MADISON, WIS. – Scott C. Blader, United States Attorney for the Western District of Wisconsin, announced today that Curtis Langlois, 37, Madison, pleaded guilty in federal court in Madison to a six-count information charging him with two counts of Hobbs Act armed robbery, two counts of using a firearm during a crime of violence, one count of unlawful possession of a firearm by a felon, and one count of facilitating the straw purchase of a firearm.
Pursuant to the plea agreement, the government filed an information under the three-strikes statute, seeking an enhanced sentence based on Langlois’s prior qualifying felony convictions. This enhancement increased the maximum penalties for the Hobbs Act counts and the § 924(c) counts to mandatory life.
At the plea hearing, the government submitted a written factual proffer of evidence that indicated:
1. On July 27, 2017, Curtis Langlois and his girlfriend (Holly Antijunti) went to the Gander Mountain store in Rothschild, Wisconsin to purchase a handgun and ammunition. Langlois picked out a Hi Point Model C9, 9mm Luger semi-automatic pistol, serial number P10011940 for Antijunti to purchase on his behalf. He also picked out a box of ammunition. With Langlois standing next to her, Antijunti filled out the Form 4473 claiming she was the buyer and that she was not buying the gun on behalf of another person. Antijunti told authorities she knew Curtis was a convicted felon who had just been released from prison and was currently on parole. She purchased the gun for him because he asked her to do so. He said he needed the gun for personal protection. The surveillance video at Gander Mountain shows Langlois and Antijunti at the gun counter with Antijunti picking out the firearm and a box of 9mm ammunition.
2. At approximately 11:30 p.m. on August 2, 2017, Langlois entered the Family Video store in Wausau, Wisconsin. He pointed a firearm at Aaron Carr, the lone store clerk. Langlois was wearing a grey hooded sweatshirt with the hood up and a black bandana covering his whole face except for his eyes. He had a black semi- automatic pistol that he pointed directly at the clerk. Carr pulled the drawers out of both registers and handed them to Langlois, who pulled out all of the cash. Langlois asked Carr where all of the big bills were. Carr said that was everything. Langlois then exited the store. Langlois stole $506 in cash from the two drawers.
3. At approximately 11:47 p.m. on August 7, 2017, Langlois entered the Fast Break Mobil Gas Station and Convenience store in Wausau, WI. Langlois walked up to the clerk (Sohin Patel) who was behind the counter and pointed a black semi-automatic pistol at the clerk. Langlois was wearing a grey zipped hooded sweatshirt, grey sweat pants, and black sneakers. He had a Seattle Seahawks baseball cap on his head and a bandana covering his face except for his eyes. The bandana had smiley faces on it. Langlois told the clerk to open the cash register and the safe. The clerk complied and set the cash drawers on the counter. Langlois pulled the cash from the drawers and shoved the cash into his pockets. Langlois told Patel to keep his hands up during the robbery, saying at one point “keep your hands up motherfucker.” Then Langlois turned and ran out of the store. Langlois stole $2,150 in cash. The cash from the store safe was bundled with paper bands. The store had video surveillance cameras which captured the armed robbery on video. Wausau police created stills of the robber from the store video. The stills show that the robber has distinctive birthmarks on his left hand in the webbing of his fingers.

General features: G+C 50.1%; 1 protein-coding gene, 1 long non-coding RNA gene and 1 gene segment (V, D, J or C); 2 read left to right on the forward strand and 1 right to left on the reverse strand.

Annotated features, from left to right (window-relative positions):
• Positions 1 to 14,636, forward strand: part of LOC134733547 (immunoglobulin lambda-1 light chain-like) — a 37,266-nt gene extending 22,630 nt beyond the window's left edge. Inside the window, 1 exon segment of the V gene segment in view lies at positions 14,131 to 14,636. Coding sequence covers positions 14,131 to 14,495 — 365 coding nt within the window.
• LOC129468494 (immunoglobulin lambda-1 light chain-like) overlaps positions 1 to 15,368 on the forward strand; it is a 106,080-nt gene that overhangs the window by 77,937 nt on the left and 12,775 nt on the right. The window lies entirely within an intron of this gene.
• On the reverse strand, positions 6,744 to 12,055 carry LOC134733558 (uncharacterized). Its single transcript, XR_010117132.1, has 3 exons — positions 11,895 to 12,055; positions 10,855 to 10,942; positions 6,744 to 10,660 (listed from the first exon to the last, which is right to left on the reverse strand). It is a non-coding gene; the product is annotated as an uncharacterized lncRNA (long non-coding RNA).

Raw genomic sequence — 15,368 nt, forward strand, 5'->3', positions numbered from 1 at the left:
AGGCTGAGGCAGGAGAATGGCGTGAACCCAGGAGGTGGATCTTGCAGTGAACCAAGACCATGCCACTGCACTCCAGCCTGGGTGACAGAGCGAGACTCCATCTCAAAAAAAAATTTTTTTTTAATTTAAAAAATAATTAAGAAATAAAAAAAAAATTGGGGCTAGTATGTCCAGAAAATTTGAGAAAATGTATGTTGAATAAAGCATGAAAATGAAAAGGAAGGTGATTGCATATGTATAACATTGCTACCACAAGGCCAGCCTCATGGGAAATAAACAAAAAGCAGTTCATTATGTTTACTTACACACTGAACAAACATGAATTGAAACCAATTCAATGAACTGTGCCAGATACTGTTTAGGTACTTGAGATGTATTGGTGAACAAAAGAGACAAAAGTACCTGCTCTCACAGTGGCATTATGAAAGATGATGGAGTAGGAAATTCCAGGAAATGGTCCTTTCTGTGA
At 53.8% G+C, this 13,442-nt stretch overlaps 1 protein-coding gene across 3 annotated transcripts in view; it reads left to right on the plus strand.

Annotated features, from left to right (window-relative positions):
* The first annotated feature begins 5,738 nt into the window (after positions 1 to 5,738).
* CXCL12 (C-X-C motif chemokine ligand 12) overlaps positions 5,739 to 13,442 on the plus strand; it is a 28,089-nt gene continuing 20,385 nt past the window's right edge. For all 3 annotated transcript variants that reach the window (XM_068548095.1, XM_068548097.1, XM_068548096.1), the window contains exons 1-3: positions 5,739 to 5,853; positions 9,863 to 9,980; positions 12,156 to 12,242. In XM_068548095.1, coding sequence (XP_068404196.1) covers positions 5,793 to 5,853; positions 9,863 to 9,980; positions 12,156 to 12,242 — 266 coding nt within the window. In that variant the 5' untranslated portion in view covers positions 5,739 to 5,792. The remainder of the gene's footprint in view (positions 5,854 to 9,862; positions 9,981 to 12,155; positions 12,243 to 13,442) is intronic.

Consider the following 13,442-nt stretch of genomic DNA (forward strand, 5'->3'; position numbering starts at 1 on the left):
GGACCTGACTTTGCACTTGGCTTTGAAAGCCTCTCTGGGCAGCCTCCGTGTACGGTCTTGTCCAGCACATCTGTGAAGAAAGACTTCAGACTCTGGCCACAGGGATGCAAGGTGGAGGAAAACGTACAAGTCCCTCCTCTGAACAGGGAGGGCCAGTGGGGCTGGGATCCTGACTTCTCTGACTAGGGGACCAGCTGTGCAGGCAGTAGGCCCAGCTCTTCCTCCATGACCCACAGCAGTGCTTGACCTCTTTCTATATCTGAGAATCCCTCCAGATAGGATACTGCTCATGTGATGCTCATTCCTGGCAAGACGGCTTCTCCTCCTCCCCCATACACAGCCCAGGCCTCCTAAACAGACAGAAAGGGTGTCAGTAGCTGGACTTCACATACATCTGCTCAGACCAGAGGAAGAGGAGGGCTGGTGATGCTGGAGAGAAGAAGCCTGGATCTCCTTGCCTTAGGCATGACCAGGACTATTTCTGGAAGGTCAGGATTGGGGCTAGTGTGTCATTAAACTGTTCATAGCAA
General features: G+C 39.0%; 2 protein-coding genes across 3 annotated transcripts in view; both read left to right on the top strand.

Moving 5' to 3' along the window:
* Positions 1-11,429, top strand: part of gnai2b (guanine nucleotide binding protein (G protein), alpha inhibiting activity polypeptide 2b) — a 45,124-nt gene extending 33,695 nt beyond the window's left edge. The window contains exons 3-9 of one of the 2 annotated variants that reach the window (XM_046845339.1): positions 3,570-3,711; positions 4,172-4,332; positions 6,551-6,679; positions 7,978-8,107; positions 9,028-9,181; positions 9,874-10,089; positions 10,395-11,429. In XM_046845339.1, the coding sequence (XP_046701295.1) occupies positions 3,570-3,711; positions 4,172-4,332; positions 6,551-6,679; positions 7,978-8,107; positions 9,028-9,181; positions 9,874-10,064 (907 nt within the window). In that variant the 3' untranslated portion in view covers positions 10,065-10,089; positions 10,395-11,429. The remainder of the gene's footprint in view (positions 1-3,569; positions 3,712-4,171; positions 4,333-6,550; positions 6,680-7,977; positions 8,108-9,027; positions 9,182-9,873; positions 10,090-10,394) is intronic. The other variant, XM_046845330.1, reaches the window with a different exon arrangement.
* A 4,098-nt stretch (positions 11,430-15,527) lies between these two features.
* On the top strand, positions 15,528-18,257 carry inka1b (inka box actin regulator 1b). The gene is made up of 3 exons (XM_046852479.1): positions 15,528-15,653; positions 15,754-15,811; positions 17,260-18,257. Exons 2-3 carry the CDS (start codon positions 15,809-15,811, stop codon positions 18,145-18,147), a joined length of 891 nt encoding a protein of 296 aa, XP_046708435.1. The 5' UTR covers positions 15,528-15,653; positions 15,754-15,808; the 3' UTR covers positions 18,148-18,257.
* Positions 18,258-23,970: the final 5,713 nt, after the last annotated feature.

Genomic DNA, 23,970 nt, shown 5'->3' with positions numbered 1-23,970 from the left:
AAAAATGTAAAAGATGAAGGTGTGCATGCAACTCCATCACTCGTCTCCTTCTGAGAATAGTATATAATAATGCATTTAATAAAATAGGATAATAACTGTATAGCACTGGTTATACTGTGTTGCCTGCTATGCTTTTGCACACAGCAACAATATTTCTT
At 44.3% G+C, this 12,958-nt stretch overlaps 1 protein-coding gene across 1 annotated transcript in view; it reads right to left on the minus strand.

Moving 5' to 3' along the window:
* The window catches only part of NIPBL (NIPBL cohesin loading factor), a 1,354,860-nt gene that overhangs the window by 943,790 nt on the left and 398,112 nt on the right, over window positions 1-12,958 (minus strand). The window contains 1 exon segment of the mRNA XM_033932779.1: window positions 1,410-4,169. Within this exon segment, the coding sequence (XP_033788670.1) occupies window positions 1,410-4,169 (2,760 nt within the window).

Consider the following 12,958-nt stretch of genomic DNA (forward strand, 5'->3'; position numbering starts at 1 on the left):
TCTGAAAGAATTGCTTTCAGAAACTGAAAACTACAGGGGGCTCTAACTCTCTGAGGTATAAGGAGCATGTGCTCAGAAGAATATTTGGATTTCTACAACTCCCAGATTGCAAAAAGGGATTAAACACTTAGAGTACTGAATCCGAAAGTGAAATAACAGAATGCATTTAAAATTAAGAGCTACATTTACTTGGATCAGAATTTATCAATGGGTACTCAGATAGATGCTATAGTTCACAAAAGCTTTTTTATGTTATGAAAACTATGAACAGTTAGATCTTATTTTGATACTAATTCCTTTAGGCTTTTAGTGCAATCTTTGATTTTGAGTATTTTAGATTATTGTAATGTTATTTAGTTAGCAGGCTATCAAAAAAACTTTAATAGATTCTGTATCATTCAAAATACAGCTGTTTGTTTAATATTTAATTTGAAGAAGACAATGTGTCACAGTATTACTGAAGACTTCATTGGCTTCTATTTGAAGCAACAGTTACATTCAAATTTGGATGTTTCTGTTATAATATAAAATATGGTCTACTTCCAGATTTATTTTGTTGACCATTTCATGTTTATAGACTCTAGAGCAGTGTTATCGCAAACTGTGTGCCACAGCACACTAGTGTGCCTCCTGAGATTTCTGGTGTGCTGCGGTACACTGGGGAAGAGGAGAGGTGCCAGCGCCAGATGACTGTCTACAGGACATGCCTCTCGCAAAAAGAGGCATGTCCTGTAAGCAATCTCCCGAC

4. Wausau Police Department Detectives obtained search warrants to search Antijunti’s apartment and car. Detectives executed those warrants late in the evening on August 8, 2017. In the vehicle, Detectives located and seized a Hi Point Model C9, 9mm Luger semi-automatic pistol, serial number P10011940, with one round of 9mm ammunition in the chamber and 6 rounds in the clip. The firearm was found in the center console of the car. During the search of Antijunti’s apartment, officers located in the living room a Seattle Seahawks baseball cap. In Antijunti’s bedroom, officers found a pile of men’s clothing, including a grey hooded zipper sweatshirt, grey sweatpants, a bandana with smiley face emoji’s and two grey t-shirts. They also found a pair of black men’s tennis shoes. $100 cash in $10 bills wrapped in a paper band was found in the pocket of the sweatshirt. Officers also found a box of 9mm ammunition. The box of 50 rounds had only 27 rounds left in the box. Another $89 in singles were found in the top drawer of the dresser. A paper money band was found in the trash can in the bathroom.